Emmy-Winning Casting Director Ellen Lewis on Casting

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Casting director Ellen Lewis is responsible for casting a steady stream of iconic films throughout her legendary career. The Chicago native won Emmy Awards for her work on “The Queen’s Gambit,” “Boardwalk Empire,” and “Angels in America,” and she frequently casts talent for films by Martin Scorsese and Mike Nichols. Lewis’ additional work boasts “A League of Their Own,” “The Wolf of Wall Street,” “Goodfellas,” “Forrest Gump,” “The Devil Wears Prada,” and “The Birdcage.” And yet, these films only represent a small sample of her contributions to cinematic history. Here are Lewis’ thoughts on auditions and the casting process as shared in interviews with the SAG-AFTRA Foundation and Gold Derby.

Seeing the big picture

Whatever happens in the audition room, Lewis advises the actors, “Remember that it’s not personal and that your journey goes on a long time hopefully. Everything that you’re doing in your life, whether you’re taking on other jobs to make a living, all will inform who you are as a person. It’s just all enriching. [Acting] is a difficult career choice. You’re not necessarily in control of what’s going to happen. That’s why it’s wonderful if you are taking classes with people, and you’re working in a bookstore or whatever else you’re doing. It all informs who you are and then what you’re bringing into the [audition] room.” Even when a performer is not the right fit for a particular role, casting directors are constantly noting each actor’s unique qualities to consider for future roles. You never know what’s going to shine a light on somebody,” Lewis says.

Making actors feel comfortable is her priority

“One of the most important things about what we do is make an actor feel comfortable, feel confident when they come in—welcoming them. And because it’s acting, it’s filled with rejection. So I always say the only thing we can control is how the room feels… The thing we have the most control over is the room… [We] Say hello and see if someone needs anything to make them feel better or more confident, because we want you to do well. We want someone to get this part, so we’re rooting for you.” She adds, “And also one of the very most important things about casting is liking actors, which I do very much. I respect their talent and making this environment warm when they come in to audition.”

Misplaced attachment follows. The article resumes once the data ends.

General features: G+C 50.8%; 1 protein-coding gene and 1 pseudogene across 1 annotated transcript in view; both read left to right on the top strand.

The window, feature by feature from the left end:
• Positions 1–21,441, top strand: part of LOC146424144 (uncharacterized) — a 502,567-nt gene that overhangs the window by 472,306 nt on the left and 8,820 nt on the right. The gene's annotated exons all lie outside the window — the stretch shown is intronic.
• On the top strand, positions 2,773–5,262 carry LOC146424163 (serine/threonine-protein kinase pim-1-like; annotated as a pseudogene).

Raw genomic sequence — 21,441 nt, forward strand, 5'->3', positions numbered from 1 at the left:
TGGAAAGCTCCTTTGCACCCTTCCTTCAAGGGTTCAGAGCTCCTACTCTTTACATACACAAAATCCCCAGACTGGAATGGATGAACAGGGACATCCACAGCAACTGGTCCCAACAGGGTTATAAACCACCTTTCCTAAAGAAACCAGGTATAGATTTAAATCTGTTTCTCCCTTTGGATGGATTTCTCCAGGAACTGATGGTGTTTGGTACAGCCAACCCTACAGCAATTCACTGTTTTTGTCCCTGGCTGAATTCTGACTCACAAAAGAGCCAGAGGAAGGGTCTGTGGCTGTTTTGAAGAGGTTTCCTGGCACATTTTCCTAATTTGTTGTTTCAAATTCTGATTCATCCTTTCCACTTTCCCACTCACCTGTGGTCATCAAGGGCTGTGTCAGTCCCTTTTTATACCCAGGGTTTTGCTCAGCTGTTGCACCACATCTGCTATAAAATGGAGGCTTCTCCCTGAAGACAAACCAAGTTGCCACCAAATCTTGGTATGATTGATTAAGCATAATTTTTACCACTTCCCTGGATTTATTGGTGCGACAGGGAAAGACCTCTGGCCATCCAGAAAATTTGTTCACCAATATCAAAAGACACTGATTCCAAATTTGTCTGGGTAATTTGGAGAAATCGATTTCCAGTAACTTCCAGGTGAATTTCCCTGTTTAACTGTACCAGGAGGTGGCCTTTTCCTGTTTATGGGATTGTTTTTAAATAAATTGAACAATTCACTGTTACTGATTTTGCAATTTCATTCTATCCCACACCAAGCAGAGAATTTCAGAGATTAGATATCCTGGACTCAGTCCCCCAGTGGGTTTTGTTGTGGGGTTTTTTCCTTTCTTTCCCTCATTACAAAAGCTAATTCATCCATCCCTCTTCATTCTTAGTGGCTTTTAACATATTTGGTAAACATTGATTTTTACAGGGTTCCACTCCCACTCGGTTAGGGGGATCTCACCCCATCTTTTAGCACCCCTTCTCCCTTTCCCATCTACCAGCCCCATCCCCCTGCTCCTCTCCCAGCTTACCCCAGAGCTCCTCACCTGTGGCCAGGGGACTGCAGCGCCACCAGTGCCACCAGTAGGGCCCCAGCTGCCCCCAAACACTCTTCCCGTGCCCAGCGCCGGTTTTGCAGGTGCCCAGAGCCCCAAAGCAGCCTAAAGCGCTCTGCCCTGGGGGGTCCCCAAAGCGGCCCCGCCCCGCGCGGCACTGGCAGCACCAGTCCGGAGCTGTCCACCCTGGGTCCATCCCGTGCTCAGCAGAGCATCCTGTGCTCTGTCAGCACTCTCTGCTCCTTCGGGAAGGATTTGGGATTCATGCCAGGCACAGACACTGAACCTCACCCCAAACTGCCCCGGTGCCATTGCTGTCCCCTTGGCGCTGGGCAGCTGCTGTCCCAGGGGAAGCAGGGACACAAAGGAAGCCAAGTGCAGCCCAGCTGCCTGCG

No small roles

“There are no small parts. I have to say for myself, I enjoy casting many types of the smaller and smaller parts more than the leads. There’s always pressure actually about the leads. So I think that those smaller parts are what make the texture of whatever it is that we’re working on.” Reflecting on “The Queen’s Gambit,” Lewis asserts, “Anya [Taylor-Joy] definitely carries [the series] and you’re drawn to her. But everybody who surrounds her [is] compelling and interesting in their own way and makes her story that much richer.”

The overall importance of casting

“I think what [casting directors] do is so essential and so important. We’re the first people on [besides] the writer and the director, and we’re the first person who’s interfacing with the director. … [Casting] is far more challenging than people think it is. Casting is an easy thing for people to sit and think that they can do this because they like actors, and they know actors … but it becomes much more specific and pointed and instinctual. I think there are many things that go into good casting.”

How to assess if a project is cast well

“I’m looking to fall into the world, whatever that may be. And if I believe the world, then I think something is really well cast.”

Casting jitters

“I think casting anything is a risk, and I would say that every time I start a new project, I’m nervous and hoping that it’s going to go well… Any project that I’m starting, I always am anxious and feel like anything could go right or wrong, and you just never know. You just have to work really hard… Any casting job is hoping for the best.” She continues, “I think it’s always a roll of the dice in a way. I mean you always hope that people will mesh. It’s not that often that you’re doing kind of chemistry readings. I think sometimes that might take place, but I think a lot of times that you’re hoping for the best. I mean, we’re trying to create the world, and you’re thinking in that mindset.”

Regarding her iconic career

“I was very lucky because I worked for [casting veteran] Julia Taylor for eight and a half years. I was her assistant and then associate. … Casting is very visual to me, but it’s also about a lot of details which, you know, it’s not just about thinking up the ideas. It does get into schedules [and the like]. … I just love diving into a world, whatever world. And I’ve been very lucky with the people that I’ve worked with, the directors that I’ve worked with. And I’m really happy after all this time that I still love it.”

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